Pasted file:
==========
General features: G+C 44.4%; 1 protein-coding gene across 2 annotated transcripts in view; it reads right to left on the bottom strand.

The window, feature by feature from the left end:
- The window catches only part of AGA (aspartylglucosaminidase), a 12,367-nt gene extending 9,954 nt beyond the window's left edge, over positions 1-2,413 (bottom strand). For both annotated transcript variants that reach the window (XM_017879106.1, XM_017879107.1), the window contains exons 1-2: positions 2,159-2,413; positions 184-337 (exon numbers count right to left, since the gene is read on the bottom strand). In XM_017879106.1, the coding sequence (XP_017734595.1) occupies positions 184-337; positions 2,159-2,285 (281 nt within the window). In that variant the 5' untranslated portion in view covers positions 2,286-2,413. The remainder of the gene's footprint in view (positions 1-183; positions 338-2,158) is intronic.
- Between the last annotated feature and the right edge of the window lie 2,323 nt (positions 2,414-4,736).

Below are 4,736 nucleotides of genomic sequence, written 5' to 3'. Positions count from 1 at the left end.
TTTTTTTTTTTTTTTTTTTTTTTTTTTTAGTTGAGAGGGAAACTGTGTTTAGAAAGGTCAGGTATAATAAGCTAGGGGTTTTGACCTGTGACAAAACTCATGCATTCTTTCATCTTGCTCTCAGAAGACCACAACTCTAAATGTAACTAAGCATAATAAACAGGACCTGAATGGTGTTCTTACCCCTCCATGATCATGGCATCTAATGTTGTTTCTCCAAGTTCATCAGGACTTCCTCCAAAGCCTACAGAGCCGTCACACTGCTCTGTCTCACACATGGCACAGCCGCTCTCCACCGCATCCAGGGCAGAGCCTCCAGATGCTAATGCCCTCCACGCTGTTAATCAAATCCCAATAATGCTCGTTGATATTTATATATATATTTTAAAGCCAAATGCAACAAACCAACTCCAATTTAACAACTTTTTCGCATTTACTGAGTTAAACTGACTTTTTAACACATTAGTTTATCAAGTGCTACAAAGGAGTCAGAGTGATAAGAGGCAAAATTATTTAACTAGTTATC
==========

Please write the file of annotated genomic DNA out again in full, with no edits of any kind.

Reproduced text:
General features: G+C 44.4%; 1 protein-coding gene across 2 annotated transcripts in view; it reads right to left on the bottom strand.

The window, feature by feature from the left end:
- The window catches only part of AGA (aspartylglucosaminidase), a 12,367-nt gene extending 9,954 nt beyond the window's left edge, over positions 1-2,413 (bottom strand). For both annotated transcript variants that reach the window (XM_017879106.1, XM_017879107.1), the window contains exons 1-2: positions 2,159-2,413; positions 184-337 (exon numbers count right to left, since the gene is read on the bottom strand). In XM_017879106.1, the coding sequence (XP_017734595.1) occupies positions 184-337; positions 2,159-2,285 (281 nt within the window). In that variant the 5' untranslated portion in view covers positions 2,286-2,413. The remainder of the gene's footprint in view (positions 1-183; positions 338-2,158) is intronic.
- Between the last annotated feature and the right edge of the window lie 2,323 nt (positions 2,414-4,736).

Below are 4,736 nucleotides of genomic sequence, written 5' to 3'. Positions count from 1 at the left end.
TTTTTTTTTTTTTTTTTTTTTTTTTTTTAGTTGAGAGGGAAACTGTGTTTAGAAAGGTCAGGTATAATAAGCTAGGGGTTTTGACCTGTGACAAAACTCATGCATTCTTTCATCTTGCTCTCAGAAGACCACAACTCTAAATGTAACTAAGCATAATAAACAGGACCTGAATGGTGTTCTTACCCCTCCATGATCATGGCATCTAATGTTGTTTCTCCAAGTTCATCAGGACTTCCTCCAAAGCCTACAGAGCCGTCACACTGCTCTGTCTCACACATGGCACAGCCGCTCTCCACCGCATCCAGGGCAGAGCCTCCAGATGCTAATGCCCTCCACGCTGTTAATCAAATCCCAATAATGCTCGTTGATATTTATATATATATTTTAAAGCCAAATGCAACAAACCAACTCCAATTTAACAACTTTTTCGCATTTACTGAGTTAAACTGACTTTTTAACACATTAGTTTATCAAGTGCTACAAAGGAGTCAGAGTGATAAGAGGCAAAATTATTTAACTAGTTATC